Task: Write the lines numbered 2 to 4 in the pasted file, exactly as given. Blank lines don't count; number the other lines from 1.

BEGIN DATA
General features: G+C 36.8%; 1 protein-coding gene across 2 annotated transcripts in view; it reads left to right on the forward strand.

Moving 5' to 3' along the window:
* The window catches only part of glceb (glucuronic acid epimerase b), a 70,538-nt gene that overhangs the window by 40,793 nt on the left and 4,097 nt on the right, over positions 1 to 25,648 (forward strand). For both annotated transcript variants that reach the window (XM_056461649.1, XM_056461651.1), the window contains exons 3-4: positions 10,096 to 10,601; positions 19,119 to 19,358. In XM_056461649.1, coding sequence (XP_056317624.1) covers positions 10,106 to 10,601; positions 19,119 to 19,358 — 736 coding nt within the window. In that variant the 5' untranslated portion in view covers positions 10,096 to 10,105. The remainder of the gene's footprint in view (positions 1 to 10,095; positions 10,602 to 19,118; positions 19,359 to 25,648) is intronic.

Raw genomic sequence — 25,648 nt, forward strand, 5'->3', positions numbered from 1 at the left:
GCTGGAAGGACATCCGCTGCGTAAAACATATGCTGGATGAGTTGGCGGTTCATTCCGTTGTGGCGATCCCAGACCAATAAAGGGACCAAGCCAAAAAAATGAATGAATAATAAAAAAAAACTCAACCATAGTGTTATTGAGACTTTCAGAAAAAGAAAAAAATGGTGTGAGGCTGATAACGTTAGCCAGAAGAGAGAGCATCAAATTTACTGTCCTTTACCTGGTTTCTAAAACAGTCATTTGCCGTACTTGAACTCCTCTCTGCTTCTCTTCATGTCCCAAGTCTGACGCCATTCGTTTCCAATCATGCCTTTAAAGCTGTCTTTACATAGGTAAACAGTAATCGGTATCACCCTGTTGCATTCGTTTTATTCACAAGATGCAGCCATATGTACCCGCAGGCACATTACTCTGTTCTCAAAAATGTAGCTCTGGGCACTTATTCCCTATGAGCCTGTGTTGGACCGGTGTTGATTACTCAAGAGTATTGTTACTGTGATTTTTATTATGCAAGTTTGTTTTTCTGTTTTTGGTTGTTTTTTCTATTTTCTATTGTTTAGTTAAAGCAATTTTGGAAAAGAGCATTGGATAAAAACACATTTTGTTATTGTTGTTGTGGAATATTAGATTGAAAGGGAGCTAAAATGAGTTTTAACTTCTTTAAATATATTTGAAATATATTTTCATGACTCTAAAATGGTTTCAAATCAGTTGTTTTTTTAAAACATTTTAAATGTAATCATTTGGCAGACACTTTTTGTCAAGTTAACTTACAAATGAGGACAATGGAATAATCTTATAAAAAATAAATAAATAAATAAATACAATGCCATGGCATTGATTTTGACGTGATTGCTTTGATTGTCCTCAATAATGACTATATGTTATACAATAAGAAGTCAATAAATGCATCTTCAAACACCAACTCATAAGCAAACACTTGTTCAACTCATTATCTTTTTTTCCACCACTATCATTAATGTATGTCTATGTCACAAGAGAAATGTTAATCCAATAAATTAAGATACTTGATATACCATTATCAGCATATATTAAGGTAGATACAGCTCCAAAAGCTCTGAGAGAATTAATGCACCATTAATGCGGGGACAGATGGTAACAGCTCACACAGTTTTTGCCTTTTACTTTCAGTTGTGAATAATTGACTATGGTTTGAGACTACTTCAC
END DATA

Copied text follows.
Moving 5' to 3' along the window:
* The window catches only part of glceb (glucuronic acid epimerase b), a 70,538-nt gene that overhangs the window by 40,793 nt on the left and 4,097 nt on the right, over positions 1 to 25,648 (forward strand). For both annotated transcript variants that reach the window (XM_056461649.1, XM_056461651.1), the window contains exons 3-4: positions 10,096 to 10,601; positions 19,119 to 19,358. In XM_056461649.1, coding sequence (XP_056317624.1) covers positions 10,106 to 10,601; positions 19,119 to 19,358 — 736 coding nt within the window. In that variant the 5' untranslated portion in view covers positions 10,096 to 10,105. The remainder of the gene's footprint in view (positions 1 to 10,095; positions 10,602 to 19,118; positions 19,359 to 25,648) is intronic.

Raw genomic sequence — 25,648 nt, forward strand, 5'->3', positions numbered from 1 at the left: